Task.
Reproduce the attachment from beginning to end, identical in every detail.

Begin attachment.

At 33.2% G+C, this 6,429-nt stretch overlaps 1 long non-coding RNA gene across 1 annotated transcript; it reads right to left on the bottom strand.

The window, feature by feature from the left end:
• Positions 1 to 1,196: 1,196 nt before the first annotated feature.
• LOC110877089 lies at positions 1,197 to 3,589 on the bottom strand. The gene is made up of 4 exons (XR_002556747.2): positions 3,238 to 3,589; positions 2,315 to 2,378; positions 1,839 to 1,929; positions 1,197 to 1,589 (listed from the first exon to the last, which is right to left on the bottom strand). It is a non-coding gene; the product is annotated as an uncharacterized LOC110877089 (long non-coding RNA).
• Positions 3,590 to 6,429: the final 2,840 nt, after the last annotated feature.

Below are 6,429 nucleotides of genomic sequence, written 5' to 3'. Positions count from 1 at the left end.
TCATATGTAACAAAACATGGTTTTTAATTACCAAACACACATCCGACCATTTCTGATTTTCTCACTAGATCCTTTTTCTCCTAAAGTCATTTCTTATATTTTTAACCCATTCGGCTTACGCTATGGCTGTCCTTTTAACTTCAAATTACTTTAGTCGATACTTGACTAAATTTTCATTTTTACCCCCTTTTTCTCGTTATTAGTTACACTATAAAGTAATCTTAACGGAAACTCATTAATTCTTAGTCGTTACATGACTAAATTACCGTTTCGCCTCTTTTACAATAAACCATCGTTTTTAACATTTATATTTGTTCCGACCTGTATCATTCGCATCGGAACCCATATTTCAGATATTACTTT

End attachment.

At 33.2% G+C, this 6,429-nt stretch overlaps 1 long non-coding RNA gene across 1 annotated transcript; it reads right to left on the bottom strand.

The window, feature by feature from the left end:
• Positions 1 to 1,196: 1,196 nt before the first annotated feature.
• LOC110877089 lies at positions 1,197 to 3,589 on the bottom strand. The gene is made up of 4 exons (XR_002556747.2): positions 3,238 to 3,589; positions 2,315 to 2,378; positions 1,839 to 1,929; positions 1,197 to 1,589 (listed from the first exon to the last, which is right to left on the bottom strand). It is a non-coding gene; the product is annotated as an uncharacterized LOC110877089 (long non-coding RNA).
• Positions 3,590 to 6,429: the final 2,840 nt, after the last annotated feature.

Below are 6,429 nucleotides of genomic sequence, written 5' to 3'. Positions count from 1 at the left end.
TCATATGTAACAAAACATGGTTTTTAATTACCAAACACACATCCGACCATTTCTGATTTTCTCACTAGATCCTTTTTCTCCTAAAGTCATTTCTTATATTTTTAACCCATTCGGCTTACGCTATGGCTGTCCTTTTAACTTCAAATTACTTTAGTCGATACTTGACTAAATTTTCATTTTTACCCCCTTTTTCTCGTTATTAGTTACACTATAAAGTAATCTTAACGGAAACTCATTAATTCTTAGTCGTTACATGACTAAATTACCGTTTCGCCTCTTTTACAATAAACCATCGTTTTTAACATTTATATTTGTTCCGACCTGTATCATTCGCATCGGAACCCATATTTCAGATATTACTTT